61. What is your favorite era for Graphic Design?
62. How do you think about typefaces, logos, and identities when it comes to ensuring they fit for all the multimedia types we use today (digital, billboard, print, etc.)?
63. How would you encourage your design team to work better?
64. What are some ways you can interpret the positive or negative response of your work as it relates to customers?
65. Tell me about the last time you performed a customer interview and/or a focus group.
66. Would you use focus groups for Graphic Design or branding work?
67. Should you consider someone's gender when creating branding work?
68. Should Graphic Design have a say in any branded material being produced?
69. What is a moodboard?
70. What is a way Graphic Design can help our sales team?
71. What is a way Graphic Design can help our marketing team?
72. What is letter-spacing?
73. What is one of your favorite fonts?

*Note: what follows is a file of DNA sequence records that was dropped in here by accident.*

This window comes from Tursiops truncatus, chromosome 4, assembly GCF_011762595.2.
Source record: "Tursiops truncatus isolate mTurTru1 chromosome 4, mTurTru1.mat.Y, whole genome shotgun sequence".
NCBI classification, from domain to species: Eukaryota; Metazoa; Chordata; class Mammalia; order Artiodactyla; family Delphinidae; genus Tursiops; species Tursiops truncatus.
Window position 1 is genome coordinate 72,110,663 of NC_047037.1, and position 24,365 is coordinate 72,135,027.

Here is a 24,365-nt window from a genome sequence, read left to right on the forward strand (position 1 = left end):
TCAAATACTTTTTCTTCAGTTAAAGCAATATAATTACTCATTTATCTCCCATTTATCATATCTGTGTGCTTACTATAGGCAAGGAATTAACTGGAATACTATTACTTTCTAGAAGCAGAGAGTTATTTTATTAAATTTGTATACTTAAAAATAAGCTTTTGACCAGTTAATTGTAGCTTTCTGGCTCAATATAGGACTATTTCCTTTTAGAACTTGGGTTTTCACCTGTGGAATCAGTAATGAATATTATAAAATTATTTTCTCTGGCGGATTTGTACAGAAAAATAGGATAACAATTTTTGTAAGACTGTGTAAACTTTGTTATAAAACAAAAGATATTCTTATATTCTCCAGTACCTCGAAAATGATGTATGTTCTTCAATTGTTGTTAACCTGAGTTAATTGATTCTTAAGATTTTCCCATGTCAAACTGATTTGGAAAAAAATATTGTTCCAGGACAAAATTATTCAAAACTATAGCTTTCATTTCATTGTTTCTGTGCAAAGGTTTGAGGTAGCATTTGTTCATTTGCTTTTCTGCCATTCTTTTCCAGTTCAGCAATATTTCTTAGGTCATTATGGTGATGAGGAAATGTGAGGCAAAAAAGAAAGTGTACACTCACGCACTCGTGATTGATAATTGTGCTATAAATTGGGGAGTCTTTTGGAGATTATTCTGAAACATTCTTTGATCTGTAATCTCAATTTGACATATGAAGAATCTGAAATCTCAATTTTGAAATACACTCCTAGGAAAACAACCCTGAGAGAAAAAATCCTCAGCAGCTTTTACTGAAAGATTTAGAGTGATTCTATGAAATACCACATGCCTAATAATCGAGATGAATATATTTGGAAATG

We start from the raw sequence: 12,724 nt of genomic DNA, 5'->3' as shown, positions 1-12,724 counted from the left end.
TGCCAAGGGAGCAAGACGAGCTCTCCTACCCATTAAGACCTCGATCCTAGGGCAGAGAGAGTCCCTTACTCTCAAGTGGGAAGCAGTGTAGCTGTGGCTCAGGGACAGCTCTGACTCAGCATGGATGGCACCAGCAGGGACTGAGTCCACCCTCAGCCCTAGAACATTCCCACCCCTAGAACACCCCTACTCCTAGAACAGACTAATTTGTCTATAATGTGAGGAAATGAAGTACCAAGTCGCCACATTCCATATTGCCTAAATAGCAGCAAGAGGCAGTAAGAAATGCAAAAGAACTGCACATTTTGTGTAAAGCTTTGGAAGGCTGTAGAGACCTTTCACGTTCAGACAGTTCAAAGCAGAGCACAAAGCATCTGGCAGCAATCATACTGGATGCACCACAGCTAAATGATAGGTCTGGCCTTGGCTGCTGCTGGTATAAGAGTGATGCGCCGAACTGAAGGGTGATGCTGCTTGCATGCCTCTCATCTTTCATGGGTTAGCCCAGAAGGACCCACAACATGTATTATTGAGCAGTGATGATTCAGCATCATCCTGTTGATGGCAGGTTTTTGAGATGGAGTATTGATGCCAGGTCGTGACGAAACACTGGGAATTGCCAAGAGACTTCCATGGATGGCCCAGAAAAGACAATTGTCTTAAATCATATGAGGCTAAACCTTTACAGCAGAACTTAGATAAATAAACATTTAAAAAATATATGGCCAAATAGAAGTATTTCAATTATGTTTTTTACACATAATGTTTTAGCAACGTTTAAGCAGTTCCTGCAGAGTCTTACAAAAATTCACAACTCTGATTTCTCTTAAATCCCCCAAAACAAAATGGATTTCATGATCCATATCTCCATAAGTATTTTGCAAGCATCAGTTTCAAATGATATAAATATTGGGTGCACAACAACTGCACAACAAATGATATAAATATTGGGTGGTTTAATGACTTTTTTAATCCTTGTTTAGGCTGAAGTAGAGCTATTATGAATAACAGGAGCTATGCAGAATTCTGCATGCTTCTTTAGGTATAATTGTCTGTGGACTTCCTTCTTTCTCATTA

74. What is one of your least favorite fonts?
75. What do you think the best font of all time is?
76. Who made Helvetica, the font?
77. What’s the difference between a Serif and Sans Serif font?
78. Why do we call them Typefaces?
79. How can Graphic Design help our iOS application?
80. How can Graphic Design help our Websites?
81. Tell me about a print project you executed recently.
82. How in depth should Graphic Design go with regards to research?
83. What types of research should be performed for Graphic Design?
84. What is a PDF?
85. What is a WOFF file?
86. What is an OpenScript file?
87. When exporting assets, should they be a vector or not?
88. What is a bleed line?
89. What is readability?
90. How would you hire another Graphic Designer?
91. How should Graphic Designers collaborate with each other?
92. Should multiple Graphic Designers work on the same project?
93. Tell me how you would go about designing a book cover.
94. Who is Stefan Sagmeister?
95. Who is Massimo Vignelli?
96. What was Jan Tschichold famous for?